One of the things that I did while I was on my break in Alabama was shoot some pictures at a birthday party. My nephew’s stepson turned six, and my brother asked if I would take a few images for him.

As anyone who has taken pictures at a birthday party knows, it’s not exactly a place to show your photographic prowess. There’s a lot of people, a lot going on, and all the kids are jockeying for position to be near the birthday boy or girl.

So needless to say what I shot there is not going to win any contests. But a couple of the shots did give me the opportunity to pass along a quick tip for anyone taking pictures indoors during the daytime.

When you are outdoors, the rule of thumb is to put the biggest light source, generally the sun, at a person’s back. The reason for doing that is that it’s hard for a person looking into a light source not to squint, and that doesn’t make for a flattering picture.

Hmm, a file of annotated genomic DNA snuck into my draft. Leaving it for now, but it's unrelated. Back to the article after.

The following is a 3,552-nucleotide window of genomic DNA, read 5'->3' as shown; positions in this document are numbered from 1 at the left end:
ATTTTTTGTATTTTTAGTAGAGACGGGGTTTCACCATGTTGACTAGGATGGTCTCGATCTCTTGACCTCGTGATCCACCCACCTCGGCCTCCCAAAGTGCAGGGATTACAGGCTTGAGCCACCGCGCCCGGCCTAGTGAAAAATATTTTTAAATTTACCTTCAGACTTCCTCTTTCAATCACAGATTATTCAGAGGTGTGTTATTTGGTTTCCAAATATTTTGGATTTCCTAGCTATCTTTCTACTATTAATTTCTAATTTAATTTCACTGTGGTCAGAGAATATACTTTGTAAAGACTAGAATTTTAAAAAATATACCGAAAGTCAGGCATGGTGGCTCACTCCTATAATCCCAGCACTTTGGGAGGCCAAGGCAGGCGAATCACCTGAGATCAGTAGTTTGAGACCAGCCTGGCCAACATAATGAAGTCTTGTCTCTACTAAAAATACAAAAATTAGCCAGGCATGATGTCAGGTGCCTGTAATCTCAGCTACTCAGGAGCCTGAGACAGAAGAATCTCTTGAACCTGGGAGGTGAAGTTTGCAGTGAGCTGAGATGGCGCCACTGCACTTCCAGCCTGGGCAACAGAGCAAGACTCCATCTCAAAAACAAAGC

However, it’s a little different if you are indoors. Even with lights on, most rooms are going to be pretty dimly lit for a camera, and putting the biggest light source at a person’s back is going to create some pretty harsh shadows if you don’t use a flash (which I don’t for indoor snapshots). The first shot below (which is straight out of the camera, by the way) was shot with my Nikon D700, which is one of the best cameras on the planet in low light situations. And even it struggles to produce a decent image with the biggest light source, a west-facing window at the subject’s back. In the next shot, the subject is in a very similar position with respect to the window, but this time he is facing the other way and I am shooting from the opposite side of the room, with the window at my back and in his face. See the difference? In the top photo, colors are off, the image is a bit soft and there is a good bit of “noise” or grain. In the second one, colors are better, it’s much more crisp and there’s a perceptible absence of noise. All because of where the biggest light source is in relation to your subject.

Something to remember the next time you are shooting your next birthday party.